The words in the 1950s re-focus the American Jewish experience to the United States and center largely on the civil rights movement and gains made by African Americans. Issues such as school desegregation and Supreme Court decisions relating to African Americans dominate the word clouds. This is largely in line with the historiography that centers American Jews as part of the broader civil rights coalition and allied with African Americans. While this thesis has come under some scrutiny as of late, it still largely holds in the historiography. Cheryl Greenberg puts it best when she describes the alliance as “a cold war liberal attempt to end discrimination based on race or religion using the institutions of civil society: courts, legislatures, media, public schools and voluntary organizations.” (Cheryl Lynn Greenberg Troubling the Waters: Black-Jewish Relations in the American Century New York: Princeton University Press 2006 p.115) The words featured in the word clouds for this time period generally feature words centering on government and liberal efforts to end discrimination such as ‘de facto segregation’ and ‘supreme court’.

Where the word cloud gets interesting from a historiographical perspective is in the mid-1960s. In particular, the word cloud for the 1963 issue features the phrase ‘intermarriage rate’ and the 1964 edition the phrase ‘negro antisemtism’. This is extremely telling and extremely important for understanding the American Jewish relationship with civil rights. By the late 1960s, the civil rights coalition was fracturing along ethnic lines, ultimately causing the rise of a unique brand of Jewish conservatism that centered on the projection of American power and the defense of the state of Israel in the form of neoconservatism. Like nearly all forms of conservatism, neoconservatism was based on a fear of losing position in society. In my larger dissertation argument, I argue that American Jews are concerned with rates of assimilation and intermarriage that are so high that they are potentially unsustainable to continued Jewish life in America. This is why the leaders of institutions such as the American Jewish Committee work to over emphasize this idea of antisemitism in the civil rights coalition. This connection from one year to the next would seem to indicate a correlation between the two topics.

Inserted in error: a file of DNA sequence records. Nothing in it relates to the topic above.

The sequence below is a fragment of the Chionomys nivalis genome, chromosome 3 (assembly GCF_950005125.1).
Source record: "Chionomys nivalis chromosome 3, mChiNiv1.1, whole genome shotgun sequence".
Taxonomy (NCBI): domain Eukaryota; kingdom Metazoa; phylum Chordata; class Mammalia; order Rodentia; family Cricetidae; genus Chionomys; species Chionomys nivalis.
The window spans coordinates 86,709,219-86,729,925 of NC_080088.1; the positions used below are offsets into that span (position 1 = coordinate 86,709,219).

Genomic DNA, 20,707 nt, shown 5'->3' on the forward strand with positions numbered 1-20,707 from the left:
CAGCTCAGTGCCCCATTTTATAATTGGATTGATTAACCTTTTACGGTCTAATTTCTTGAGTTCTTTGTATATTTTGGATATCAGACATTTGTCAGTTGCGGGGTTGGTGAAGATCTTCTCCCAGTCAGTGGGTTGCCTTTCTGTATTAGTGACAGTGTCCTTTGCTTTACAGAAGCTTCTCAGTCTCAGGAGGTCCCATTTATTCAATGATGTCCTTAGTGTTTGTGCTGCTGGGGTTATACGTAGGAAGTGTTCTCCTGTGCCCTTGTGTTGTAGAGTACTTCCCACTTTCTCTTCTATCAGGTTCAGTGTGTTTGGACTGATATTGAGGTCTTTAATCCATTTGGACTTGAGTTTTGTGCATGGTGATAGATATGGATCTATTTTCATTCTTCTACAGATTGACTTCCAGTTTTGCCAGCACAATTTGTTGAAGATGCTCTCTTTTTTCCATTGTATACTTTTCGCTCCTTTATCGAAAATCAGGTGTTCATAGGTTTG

The final decade covered in the analysis, the 1970s sees a return to a focus on foreign policy, with issues related to Israel and Palestine dominating the word cloud, with the exception of one, “Andrew Young” who was an African American ambassador whose tenure was cut short after he met with leaders from the Palestine Liberation Organization, a move that vilified by American Jewish organizations and lead ultimately to Young’s resignation. In short, if one were to look at how American Jews viewed themselves via this word cloud analysis of the AJYB, one would surmise that their fate was closely tied to the fate of Israel. Although this word cloud was by far the most straight forward in terms of telling a pretty standard narrative of 20th century American Jewish history, it nonetheless helps to reveal some of the subtleties within that standard narrative and allows for an exploration of many of the external factors that influenced American Jewry.

Large Word Cloud

large word cloud

Perhaps the most interesting result came from a tif filtered large word cloud. This word cloud showed the most used words in the corpus of what I was looking at. Because the sections of the AJYB that I looked at were centered on the United States, I expected to find references to mainly to domestic issues. Instead, I discovered that the largest word in the word cloud is ‘Israel’. This is very telling and, given that so many other words including ‘Palestine’ and ‘Zionism’ that are also related to Israel are also in the cloud, the centrality of Israel to the writers, editors, and presumably readers of the AJYB cannot be ignored. While this one publication obviously does not speak for the entire Jewish community, it does reveal larger trends in the American Jewish trend toward looking to Israel as a source of ethnic and religious identity.

Present in the large word cloud are words and phrases relating to domestic issues such as the push for civil rights such as ‘federal’, ‘teachers’, and ‘housing’. The prominence of these two themes can be seen throughout this project. This speaks to the duality that defined American Jewry in the postwar. They were at once emphasizing their American identity, but also concerning themselves with the wider Jewish world. As with the Dunnings-log word cloud, there are many words that can be put into context by someone with experience in the subject that might be missed by someone who does not work extensively in it. Some of the words in the cloud can be seen as ambiguous, unless one knows the context of their likely use and can connect them with larger trends.